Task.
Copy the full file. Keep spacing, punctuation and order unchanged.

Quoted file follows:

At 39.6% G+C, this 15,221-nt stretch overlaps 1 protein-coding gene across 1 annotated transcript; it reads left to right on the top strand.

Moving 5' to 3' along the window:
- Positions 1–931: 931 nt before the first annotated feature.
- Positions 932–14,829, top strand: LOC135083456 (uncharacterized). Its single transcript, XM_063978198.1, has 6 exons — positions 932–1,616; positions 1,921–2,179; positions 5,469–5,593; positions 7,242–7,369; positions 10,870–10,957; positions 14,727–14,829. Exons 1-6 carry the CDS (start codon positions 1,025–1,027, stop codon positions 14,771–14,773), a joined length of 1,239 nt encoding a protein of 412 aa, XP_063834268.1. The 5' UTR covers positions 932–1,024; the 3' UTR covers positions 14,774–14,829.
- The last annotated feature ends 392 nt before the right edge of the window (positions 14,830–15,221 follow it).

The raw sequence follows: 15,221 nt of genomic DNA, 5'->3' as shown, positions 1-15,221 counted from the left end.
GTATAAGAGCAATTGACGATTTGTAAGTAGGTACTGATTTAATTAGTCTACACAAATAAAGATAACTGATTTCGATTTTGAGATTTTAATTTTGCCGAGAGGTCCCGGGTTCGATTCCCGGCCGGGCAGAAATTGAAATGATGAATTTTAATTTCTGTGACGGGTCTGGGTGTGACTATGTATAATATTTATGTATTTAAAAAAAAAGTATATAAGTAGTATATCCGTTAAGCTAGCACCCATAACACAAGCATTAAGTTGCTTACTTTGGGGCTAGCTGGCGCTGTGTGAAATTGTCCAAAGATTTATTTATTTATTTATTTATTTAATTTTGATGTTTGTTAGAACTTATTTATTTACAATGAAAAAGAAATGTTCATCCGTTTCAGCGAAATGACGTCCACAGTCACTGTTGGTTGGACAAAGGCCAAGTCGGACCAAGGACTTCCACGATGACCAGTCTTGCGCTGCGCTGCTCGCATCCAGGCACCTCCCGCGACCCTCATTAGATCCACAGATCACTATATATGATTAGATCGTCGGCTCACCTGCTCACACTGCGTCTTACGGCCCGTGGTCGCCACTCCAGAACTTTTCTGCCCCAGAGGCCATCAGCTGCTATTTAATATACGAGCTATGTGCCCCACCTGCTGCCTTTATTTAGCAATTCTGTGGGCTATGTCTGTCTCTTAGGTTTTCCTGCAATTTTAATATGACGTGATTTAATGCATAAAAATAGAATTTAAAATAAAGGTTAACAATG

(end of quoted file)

At 39.6% G+C, this 15,221-nt stretch overlaps 1 protein-coding gene across 1 annotated transcript; it reads left to right on the top strand.

Moving 5' to 3' along the window:
- Positions 1–931: 931 nt before the first annotated feature.
- Positions 932–14,829, top strand: LOC135083456 (uncharacterized). Its single transcript, XM_063978198.1, has 6 exons — positions 932–1,616; positions 1,921–2,179; positions 5,469–5,593; positions 7,242–7,369; positions 10,870–10,957; positions 14,727–14,829. Exons 1-6 carry the CDS (start codon positions 1,025–1,027, stop codon positions 14,771–14,773), a joined length of 1,239 nt encoding a protein of 412 aa, XP_063834268.1. The 5' UTR covers positions 932–1,024; the 3' UTR covers positions 14,774–14,829.
- The last annotated feature ends 392 nt before the right edge of the window (positions 14,830–15,221 follow it).

The raw sequence follows: 15,221 nt of genomic DNA, 5'->3' as shown, positions 1-15,221 counted from the left end.
GTATAAGAGCAATTGACGATTTGTAAGTAGGTACTGATTTAATTAGTCTACACAAATAAAGATAACTGATTTCGATTTTGAGATTTTAATTTTGCCGAGAGGTCCCGGGTTCGATTCCCGGCCGGGCAGAAATTGAAATGATGAATTTTAATTTCTGTGACGGGTCTGGGTGTGACTATGTATAATATTTATGTATTTAAAAAAAAAGTATATAAGTAGTATATCCGTTAAGCTAGCACCCATAACACAAGCATTAAGTTGCTTACTTTGGGGCTAGCTGGCGCTGTGTGAAATTGTCCAAAGATTTATTTATTTATTTATTTATTTAATTTTGATGTTTGTTAGAACTTATTTATTTACAATGAAAAAGAAATGTTCATCCGTTTCAGCGAAATGACGTCCACAGTCACTGTTGGTTGGACAAAGGCCAAGTCGGACCAAGGACTTCCACGATGACCAGTCTTGCGCTGCGCTGCTCGCATCCAGGCACCTCCCGCGACCCTCATTAGATCCACAGATCACTATATATGATTAGATCGTCGGCTCACCTGCTCACACTGCGTCTTACGGCCCGTGGTCGCCACTCCAGAACTTTTCTGCCCCAGAGGCCATCAGCTGCTATTTAATATACGAGCTATGTGCCCCACCTGCTGCCTTTATTTAGCAATTCTGTGGGCTATGTCTGTCTCTTAGGTTTTCCTGCAATTTTAATATGACGTGATTTAATGCATAAAAATAGAATTTAAAATAAAGGTTAACAATG